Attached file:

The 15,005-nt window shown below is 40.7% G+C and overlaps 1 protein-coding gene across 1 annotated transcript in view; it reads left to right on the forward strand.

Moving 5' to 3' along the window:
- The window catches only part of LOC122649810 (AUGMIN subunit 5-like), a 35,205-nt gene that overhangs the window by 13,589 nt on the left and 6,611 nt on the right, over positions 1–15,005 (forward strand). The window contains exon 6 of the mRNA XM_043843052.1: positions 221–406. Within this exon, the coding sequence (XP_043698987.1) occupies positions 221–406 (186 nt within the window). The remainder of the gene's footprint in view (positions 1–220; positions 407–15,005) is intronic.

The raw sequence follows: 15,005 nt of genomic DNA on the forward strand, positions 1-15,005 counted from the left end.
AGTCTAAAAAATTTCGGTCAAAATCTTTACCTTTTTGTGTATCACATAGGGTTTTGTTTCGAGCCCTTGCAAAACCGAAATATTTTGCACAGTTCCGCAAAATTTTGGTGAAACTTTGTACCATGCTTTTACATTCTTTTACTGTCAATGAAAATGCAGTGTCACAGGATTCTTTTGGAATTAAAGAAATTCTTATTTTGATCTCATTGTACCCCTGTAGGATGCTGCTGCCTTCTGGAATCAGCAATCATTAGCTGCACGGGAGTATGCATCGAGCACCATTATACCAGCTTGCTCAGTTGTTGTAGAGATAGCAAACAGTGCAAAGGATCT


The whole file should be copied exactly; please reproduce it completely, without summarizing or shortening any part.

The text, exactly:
The 15,005-nt window shown below is 40.7% G+C and overlaps 1 protein-coding gene across 1 annotated transcript in view; it reads left to right on the forward strand.

Moving 5' to 3' along the window:
- The window catches only part of LOC122649810 (AUGMIN subunit 5-like), a 35,205-nt gene that overhangs the window by 13,589 nt on the left and 6,611 nt on the right, over positions 1–15,005 (forward strand). The window contains exon 6 of the mRNA XM_043843052.1: positions 221–406. Within this exon, the coding sequence (XP_043698987.1) occupies positions 221–406 (186 nt within the window). The remainder of the gene's footprint in view (positions 1–220; positions 407–15,005) is intronic.

The raw sequence follows: 15,005 nt of genomic DNA on the forward strand, positions 1-15,005 counted from the left end.
AGTCTAAAAAATTTCGGTCAAAATCTTTACCTTTTTGTGTATCACATAGGGTTTTGTTTCGAGCCCTTGCAAAACCGAAATATTTTGCACAGTTCCGCAAAATTTTGGTGAAACTTTGTACCATGCTTTTACATTCTTTTACTGTCAATGAAAATGCAGTGTCACAGGATTCTTTTGGAATTAAAGAAATTCTTATTTTGATCTCATTGTACCCCTGTAGGATGCTGCTGCCTTCTGGAATCAGCAATCATTAGCTGCACGGGAGTATGCATCGAGCACCATTATACCAGCTTGCTCAGTTGTTGTAGAGATAGCAAACAGTGCAAAGGATCT